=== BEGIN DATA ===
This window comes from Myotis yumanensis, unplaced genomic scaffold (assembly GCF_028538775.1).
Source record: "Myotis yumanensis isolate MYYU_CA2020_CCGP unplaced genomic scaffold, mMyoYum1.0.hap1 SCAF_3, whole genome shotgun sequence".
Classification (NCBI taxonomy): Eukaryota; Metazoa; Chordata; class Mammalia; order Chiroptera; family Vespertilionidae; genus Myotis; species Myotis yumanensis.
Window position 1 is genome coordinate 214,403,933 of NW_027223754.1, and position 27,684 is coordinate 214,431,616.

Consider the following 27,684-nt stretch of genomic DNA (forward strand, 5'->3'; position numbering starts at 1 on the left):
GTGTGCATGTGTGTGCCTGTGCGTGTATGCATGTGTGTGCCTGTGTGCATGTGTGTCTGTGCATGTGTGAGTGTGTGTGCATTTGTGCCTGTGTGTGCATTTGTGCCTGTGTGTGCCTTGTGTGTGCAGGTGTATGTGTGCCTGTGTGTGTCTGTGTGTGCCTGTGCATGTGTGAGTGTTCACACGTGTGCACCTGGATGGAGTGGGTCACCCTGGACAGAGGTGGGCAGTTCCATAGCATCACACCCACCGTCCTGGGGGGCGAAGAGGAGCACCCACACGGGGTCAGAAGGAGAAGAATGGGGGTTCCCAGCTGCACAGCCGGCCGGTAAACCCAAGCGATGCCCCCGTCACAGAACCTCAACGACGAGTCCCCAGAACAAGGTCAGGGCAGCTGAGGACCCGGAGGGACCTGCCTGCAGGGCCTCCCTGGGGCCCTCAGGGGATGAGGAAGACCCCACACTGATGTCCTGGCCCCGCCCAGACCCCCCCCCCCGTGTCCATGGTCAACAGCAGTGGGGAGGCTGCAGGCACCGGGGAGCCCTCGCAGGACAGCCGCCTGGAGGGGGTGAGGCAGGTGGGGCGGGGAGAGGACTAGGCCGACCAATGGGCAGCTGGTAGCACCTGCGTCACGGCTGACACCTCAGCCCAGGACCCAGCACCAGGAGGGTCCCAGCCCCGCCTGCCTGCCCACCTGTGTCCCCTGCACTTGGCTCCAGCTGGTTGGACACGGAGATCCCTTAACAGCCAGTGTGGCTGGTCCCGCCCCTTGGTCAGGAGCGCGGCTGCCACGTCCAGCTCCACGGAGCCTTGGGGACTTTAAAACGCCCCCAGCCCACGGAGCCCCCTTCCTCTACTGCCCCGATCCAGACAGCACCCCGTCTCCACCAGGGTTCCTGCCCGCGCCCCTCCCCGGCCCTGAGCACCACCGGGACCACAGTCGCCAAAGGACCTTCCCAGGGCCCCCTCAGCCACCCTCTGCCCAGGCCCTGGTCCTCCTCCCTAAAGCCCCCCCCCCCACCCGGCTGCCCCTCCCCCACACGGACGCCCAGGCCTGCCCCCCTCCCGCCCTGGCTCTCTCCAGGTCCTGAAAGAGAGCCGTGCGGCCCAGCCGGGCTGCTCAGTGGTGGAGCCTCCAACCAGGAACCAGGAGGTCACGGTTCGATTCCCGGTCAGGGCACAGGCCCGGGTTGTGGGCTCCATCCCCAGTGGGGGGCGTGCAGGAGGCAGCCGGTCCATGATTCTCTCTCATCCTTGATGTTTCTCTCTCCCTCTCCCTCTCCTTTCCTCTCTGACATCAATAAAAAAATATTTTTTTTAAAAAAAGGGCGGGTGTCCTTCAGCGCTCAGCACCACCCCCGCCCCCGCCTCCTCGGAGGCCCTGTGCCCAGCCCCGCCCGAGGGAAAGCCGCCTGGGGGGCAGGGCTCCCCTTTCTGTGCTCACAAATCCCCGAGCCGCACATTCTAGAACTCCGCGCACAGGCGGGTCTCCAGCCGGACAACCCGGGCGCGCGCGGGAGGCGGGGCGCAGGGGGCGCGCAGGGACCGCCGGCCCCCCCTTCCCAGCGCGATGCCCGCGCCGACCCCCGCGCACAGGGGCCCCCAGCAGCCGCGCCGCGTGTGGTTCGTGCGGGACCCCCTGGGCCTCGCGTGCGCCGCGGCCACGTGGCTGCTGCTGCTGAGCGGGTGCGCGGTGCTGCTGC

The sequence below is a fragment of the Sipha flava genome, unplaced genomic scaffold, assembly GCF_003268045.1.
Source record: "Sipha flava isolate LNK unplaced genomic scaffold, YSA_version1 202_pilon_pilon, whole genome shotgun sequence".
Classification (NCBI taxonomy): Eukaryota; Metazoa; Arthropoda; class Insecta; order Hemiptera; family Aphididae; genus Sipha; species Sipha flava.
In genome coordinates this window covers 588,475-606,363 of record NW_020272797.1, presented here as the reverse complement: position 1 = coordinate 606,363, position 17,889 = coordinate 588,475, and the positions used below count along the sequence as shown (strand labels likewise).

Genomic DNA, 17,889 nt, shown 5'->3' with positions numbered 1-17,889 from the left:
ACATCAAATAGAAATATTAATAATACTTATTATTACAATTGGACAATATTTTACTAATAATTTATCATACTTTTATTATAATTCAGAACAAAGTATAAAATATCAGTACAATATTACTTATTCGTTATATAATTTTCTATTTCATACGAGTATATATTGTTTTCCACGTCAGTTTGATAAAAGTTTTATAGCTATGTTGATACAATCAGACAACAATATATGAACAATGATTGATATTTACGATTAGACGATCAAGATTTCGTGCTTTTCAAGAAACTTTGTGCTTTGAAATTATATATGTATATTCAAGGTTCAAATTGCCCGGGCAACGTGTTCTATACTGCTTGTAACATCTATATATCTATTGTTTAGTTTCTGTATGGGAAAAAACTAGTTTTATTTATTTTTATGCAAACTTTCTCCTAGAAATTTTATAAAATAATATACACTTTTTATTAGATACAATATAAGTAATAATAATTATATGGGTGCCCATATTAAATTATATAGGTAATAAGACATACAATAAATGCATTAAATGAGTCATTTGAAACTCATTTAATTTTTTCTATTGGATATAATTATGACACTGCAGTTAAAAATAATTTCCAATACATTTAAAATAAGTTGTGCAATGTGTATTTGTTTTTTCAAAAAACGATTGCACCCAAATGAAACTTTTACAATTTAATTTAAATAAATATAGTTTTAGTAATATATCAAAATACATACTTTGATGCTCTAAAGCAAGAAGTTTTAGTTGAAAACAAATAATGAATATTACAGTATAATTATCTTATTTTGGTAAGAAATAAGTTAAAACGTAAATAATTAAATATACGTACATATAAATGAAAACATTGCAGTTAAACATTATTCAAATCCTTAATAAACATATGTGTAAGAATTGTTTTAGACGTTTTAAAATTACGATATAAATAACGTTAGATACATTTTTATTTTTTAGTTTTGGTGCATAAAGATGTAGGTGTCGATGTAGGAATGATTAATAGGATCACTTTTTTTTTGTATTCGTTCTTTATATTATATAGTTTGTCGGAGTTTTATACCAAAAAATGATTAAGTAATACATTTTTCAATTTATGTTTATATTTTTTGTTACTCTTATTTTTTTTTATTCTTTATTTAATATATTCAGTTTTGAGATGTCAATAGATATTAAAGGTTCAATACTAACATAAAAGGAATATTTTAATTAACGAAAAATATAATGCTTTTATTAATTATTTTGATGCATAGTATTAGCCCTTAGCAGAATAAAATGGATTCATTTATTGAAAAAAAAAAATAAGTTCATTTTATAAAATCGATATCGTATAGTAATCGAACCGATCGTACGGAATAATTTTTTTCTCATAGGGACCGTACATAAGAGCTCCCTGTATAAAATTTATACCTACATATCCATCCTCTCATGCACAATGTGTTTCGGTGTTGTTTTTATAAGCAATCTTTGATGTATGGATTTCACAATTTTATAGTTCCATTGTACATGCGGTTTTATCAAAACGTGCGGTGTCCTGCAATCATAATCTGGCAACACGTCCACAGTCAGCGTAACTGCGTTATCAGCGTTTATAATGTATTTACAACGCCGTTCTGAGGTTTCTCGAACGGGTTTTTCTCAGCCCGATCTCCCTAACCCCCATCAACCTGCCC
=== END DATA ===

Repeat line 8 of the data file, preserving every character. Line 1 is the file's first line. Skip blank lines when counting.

Source record: "Sipha flava isolate LNK unplaced genomic scaffold, YSA_version1 202_pilon_pilon, whole genome shotgun sequence".